5 workplace cancer risks you may not be aware of
1 November 2018
You may be aware that some lifestyle factors such as smoking or alcohol can cause cancer, but are you aware of potential cancer risks in your workplace? In Australia, sadly around 5000 work-related cancers are diagnosed each year.
So what are some of the most common occupational carcinogens in Australian workplaces and what can you do to minimise your risk? Here are five risks you should be aware of:
- Construction materials, insulation products, gaskets, friction brake products, and vehicle and plant equipment that was installed, built, manufactured, commissioned or designed prior to 1 January 2004 are likely to contain asbestos. Make sure you know what to do if you come across asbestos such as enclosing asbestos complete using wet, non-destructive methods for removal. Our kNOw asbestos online course will help you get up to speed.
Diesel engine exhaust (DEE)
- It is estimated that 1.2 million workers in Australia are exposed to DEE. Walls covered in soot, a blue, black or smoky haze in the workplace or complaints of sore eyes, an irritated throat or nausea are all signs that DEE could be present in your workplace. A summary of control measures can be viewed here.
- Silica dust is 100 times smaller than a grain of sand, so you can be breathing it in without knowing. The mandatory limit for silica dust exposure in Australia is 0.1mg/m3 averaged over an eight-hour period Control measures such as using safe construction, planning and design as well as the correct equipment will help reduce risks. For a full summary of control measures view here.
Ultraviolet radiation (UVR)
- Temperature is not related to solar UVR strength. We can't feel solar UVR so our skin can be damaged without us knowing. If you work outdoors you should use sun protection all year round. This includes slipping on protective clothing, slopping on SPF30 or higher sunscreen, slapping on a broadbrim hat, seeking shade and sliding on sunglasses.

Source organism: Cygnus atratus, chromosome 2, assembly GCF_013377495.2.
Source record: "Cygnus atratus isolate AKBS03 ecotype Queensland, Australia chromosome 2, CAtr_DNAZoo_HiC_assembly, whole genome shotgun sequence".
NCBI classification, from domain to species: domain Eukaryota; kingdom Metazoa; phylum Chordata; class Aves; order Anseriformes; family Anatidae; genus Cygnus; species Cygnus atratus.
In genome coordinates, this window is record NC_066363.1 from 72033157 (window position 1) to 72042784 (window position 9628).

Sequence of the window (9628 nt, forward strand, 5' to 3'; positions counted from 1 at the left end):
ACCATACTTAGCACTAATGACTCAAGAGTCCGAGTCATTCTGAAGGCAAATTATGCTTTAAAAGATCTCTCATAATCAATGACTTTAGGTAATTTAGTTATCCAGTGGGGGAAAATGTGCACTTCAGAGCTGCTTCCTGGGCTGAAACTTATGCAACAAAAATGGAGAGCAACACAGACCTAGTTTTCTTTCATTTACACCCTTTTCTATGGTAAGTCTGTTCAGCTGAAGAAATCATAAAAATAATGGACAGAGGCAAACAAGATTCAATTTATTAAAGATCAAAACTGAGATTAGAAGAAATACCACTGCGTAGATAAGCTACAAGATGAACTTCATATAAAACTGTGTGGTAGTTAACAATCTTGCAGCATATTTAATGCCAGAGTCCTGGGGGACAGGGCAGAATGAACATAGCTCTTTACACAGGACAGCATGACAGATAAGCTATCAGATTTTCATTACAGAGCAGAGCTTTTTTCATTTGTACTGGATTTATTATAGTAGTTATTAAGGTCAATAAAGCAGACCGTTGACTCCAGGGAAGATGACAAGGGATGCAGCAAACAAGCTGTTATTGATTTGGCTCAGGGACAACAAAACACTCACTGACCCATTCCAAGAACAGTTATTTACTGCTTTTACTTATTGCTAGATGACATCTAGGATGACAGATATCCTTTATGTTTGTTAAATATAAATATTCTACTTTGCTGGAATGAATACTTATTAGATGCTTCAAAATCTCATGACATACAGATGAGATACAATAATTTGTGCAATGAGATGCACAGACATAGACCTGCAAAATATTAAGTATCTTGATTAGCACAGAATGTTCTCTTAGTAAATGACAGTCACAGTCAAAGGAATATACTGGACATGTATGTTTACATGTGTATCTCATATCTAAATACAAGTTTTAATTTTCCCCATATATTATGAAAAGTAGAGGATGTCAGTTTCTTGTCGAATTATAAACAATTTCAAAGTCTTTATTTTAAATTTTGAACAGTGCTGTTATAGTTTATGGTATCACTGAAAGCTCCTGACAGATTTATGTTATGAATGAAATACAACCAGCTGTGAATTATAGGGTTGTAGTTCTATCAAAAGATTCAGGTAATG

- MDF board is a timber product made from hardwood and softwood fibres that are glued together with wax and a resin adhesive containing urea-formaldehyde. Both wood dust and formaldehyde are Group 1 carcinogens. When working with wood products, dust and free formaldehyde are released. Formaldehyde is absorbed by the dust particles which may cause cancer when either breathed in or come into contact with the skin, frequently, over a long time period.
What can I do?
All employers should be aware of the risks in their industry, ensure the risk is removed or reduced using the risk management process, and the hierarchy of risk control. Workers must also take reasonable care of their own health and safety and follow instructions and work health and safety policies.
If you are concerned about the adequacy of control measures in the workplace, contact:
- your workplace supervisor or management
- your workplace health and safety representative or union representative
- Safe Work Australia.
October is Safe Work Month and Cancer Council's kNOw Workplace Cancer initiative has released a range of new resources to help educate workers and create a safer workplace by minimising the risk of exposure to common workplace carcinogens.